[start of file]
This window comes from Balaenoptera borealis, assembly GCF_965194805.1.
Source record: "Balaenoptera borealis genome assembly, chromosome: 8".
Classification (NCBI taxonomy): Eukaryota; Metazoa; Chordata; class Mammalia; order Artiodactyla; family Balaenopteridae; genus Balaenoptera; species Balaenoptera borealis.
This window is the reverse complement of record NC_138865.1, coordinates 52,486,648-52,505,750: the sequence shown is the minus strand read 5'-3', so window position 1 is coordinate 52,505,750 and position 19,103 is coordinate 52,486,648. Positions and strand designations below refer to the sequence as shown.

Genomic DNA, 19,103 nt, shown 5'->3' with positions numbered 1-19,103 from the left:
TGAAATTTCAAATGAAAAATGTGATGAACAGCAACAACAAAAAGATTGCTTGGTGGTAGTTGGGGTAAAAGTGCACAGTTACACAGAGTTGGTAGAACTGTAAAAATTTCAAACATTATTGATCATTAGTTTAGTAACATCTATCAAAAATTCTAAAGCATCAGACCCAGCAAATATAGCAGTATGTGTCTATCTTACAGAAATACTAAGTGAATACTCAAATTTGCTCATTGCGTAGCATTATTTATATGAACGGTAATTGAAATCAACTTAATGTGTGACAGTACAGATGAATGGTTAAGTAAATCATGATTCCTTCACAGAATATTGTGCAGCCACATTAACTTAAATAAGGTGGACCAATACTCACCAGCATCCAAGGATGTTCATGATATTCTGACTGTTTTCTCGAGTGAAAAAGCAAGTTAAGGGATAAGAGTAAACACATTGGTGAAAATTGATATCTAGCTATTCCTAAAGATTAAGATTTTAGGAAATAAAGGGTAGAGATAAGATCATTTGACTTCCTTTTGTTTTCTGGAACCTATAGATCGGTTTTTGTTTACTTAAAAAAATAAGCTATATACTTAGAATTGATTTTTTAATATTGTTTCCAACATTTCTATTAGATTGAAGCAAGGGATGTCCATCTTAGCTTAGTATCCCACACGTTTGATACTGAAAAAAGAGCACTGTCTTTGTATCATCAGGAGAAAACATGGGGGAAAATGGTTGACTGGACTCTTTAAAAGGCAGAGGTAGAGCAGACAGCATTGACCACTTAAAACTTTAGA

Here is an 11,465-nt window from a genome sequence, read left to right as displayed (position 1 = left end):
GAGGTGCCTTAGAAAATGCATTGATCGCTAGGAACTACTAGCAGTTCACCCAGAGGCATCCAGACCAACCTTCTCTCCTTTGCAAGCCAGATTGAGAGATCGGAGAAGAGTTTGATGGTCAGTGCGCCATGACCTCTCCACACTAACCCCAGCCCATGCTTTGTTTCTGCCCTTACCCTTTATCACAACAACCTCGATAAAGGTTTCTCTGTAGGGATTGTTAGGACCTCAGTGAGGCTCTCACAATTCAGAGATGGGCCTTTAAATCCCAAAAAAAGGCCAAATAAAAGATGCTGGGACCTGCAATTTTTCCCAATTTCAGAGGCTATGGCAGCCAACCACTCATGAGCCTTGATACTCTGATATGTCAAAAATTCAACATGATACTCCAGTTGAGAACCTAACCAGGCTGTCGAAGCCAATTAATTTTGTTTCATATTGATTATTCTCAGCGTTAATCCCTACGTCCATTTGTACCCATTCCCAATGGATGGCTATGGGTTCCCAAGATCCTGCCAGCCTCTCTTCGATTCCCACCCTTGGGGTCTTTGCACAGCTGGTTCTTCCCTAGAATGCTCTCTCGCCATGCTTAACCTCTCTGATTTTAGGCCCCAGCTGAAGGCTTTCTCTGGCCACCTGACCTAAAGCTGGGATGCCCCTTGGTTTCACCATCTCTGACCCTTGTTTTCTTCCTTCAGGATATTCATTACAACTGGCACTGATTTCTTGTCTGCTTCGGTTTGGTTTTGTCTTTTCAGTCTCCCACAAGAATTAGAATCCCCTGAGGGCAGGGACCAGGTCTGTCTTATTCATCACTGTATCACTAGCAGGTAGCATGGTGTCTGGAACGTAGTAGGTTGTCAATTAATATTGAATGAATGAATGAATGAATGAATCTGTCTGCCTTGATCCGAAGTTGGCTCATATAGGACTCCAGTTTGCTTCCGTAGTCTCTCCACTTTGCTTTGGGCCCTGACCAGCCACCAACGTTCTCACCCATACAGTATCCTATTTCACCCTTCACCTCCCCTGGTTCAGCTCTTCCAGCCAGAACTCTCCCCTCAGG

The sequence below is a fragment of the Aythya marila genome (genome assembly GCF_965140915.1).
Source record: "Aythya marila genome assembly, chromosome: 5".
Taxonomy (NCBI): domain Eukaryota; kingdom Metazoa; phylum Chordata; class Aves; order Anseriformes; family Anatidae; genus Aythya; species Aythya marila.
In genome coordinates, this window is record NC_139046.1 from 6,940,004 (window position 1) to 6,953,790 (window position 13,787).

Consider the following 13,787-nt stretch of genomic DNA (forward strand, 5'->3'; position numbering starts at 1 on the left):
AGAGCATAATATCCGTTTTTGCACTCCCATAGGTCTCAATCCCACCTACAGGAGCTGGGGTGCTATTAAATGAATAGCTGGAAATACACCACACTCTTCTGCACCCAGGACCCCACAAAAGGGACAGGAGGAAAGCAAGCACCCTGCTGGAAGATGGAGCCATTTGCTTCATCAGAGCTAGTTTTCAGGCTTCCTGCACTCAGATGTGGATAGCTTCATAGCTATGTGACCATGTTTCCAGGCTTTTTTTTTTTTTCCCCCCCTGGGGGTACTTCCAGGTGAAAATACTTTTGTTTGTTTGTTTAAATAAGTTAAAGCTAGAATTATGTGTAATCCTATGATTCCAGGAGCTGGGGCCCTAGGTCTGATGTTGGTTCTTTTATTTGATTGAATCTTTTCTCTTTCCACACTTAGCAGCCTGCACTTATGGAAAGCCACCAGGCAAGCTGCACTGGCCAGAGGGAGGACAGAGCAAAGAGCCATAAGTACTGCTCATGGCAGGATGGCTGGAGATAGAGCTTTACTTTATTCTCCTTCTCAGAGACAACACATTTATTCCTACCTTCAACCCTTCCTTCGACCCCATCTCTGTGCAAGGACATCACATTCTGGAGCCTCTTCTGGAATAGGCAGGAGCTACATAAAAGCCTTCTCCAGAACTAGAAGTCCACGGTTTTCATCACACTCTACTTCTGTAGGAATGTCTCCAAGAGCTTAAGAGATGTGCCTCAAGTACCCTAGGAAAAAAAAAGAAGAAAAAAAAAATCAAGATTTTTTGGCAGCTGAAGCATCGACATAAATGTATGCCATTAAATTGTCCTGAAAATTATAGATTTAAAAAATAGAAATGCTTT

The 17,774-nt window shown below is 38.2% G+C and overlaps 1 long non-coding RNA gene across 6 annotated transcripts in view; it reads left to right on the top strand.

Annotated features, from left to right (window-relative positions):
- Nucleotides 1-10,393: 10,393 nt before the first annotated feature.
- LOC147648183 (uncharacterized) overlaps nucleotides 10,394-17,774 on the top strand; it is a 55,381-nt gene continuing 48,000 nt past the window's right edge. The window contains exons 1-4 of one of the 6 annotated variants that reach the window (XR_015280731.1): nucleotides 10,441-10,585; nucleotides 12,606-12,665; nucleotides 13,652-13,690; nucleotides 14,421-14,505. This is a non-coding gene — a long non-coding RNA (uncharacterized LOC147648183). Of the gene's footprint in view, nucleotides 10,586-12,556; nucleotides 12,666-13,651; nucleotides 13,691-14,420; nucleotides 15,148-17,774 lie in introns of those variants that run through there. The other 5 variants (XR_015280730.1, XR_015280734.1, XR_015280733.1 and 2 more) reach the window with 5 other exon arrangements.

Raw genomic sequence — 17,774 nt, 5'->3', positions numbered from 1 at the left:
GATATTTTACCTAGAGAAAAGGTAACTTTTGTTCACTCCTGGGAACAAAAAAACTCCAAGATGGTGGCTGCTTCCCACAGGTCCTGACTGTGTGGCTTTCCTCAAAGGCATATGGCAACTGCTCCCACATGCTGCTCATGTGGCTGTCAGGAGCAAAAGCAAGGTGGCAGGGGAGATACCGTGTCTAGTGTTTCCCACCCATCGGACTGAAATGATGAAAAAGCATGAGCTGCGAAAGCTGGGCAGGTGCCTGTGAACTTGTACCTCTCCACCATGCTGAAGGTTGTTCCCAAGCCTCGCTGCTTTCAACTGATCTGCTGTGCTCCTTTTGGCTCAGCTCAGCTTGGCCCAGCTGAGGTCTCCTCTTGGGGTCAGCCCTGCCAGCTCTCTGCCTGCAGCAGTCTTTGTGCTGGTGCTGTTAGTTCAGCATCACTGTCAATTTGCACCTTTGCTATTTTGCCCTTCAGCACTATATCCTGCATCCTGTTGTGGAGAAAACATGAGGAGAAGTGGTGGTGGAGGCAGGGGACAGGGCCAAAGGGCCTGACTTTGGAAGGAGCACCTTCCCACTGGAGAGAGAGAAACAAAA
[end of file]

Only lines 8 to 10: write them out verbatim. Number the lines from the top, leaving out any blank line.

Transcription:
GAGGTGCCTTAGAAAATGCATTGATCGCTAGGAACTACTAGCAGTTCACCCAGAGGCATCCAGACCAACCTTCTCTCCTTTGCAAGCCAGATTGAGAGATCGGAGAAGAGTTTGATGGTCAGTGCGCCATGACCTCTCCACACTAACCCCAGCCCATGCTTTGTTTCTGCCCTTACCCTTTATCACAACAACCTCGATAAAGGTTTCTCTGTAGGGATTGTTAGGACCTCAGTGAGGCTCTCACAATTCAGAGATGGGCCTTTAAATCCCAAAAAAAGGCCAAATAAAAGATGCTGGGACCTGCAATTTTTCCCAATTTCAGAGGCTATGGCAGCCAACCACTCATGAGCCTTGATACTCTGATATGTCAAAAATTCAACATGATACTCCAGTTGAGAACCTAACCAGGCTGTCGAAGCCAATTAATTTTGTTTCATATTGATTATTCTCAGCGTTAATCCCTACGTCCATTTGTACCCATTCCCAATGGATGGCTATGGGTTCCCAAGATCCTGCCAGCCTCTCTTCGATTCCCACCCTTGGGGTCTTTGCACAGCTGGTTCTTCCCTAGAATGCTCTCTCGCCATGCTTAACCTCTCTGATTTTAGGCCCCAGCTGAAGGCTTTCTCTGGCCACCTGACCTAAAGCTGGGATGCCCCTTGGTTTCACCATCTCTGACCCTTGTTTTCTTCCTTCAGGATATTCATTACAACTGGCACTGATTTCTTGTCTGCTTCGGTTTGGTTTTGTCTTTTCAGTCTCCCACAAGAATTAGAATCCCCTGAGGGCAGGGACCAGGTCTGTCTTATTCATCACTGTATCACTAGCAGGTAGCATGGTGTCTGGAACGTAGTAGGTTGTCAATTAATATTGAATGAATGAATGAATGAATGAATCTGTCTGCCTTGATCCGAAGTTGGCTCATATAGGACTCCAGTTTGCTTCCGTAGTCTCTCCACTTTGCTTTGGGCCCTGACCAGCCACCAACGTTCTCACCCATACAGTATCCTATTTCACCCTTCACCTCCCCTGGTTCAGCTCTTCCAGCCAGAACTCTCCCCTCAGG

The sequence below is a fragment of the Aythya marila genome (genome assembly GCF_965140915.1).
Source record: "Aythya marila genome assembly, chromosome: 5".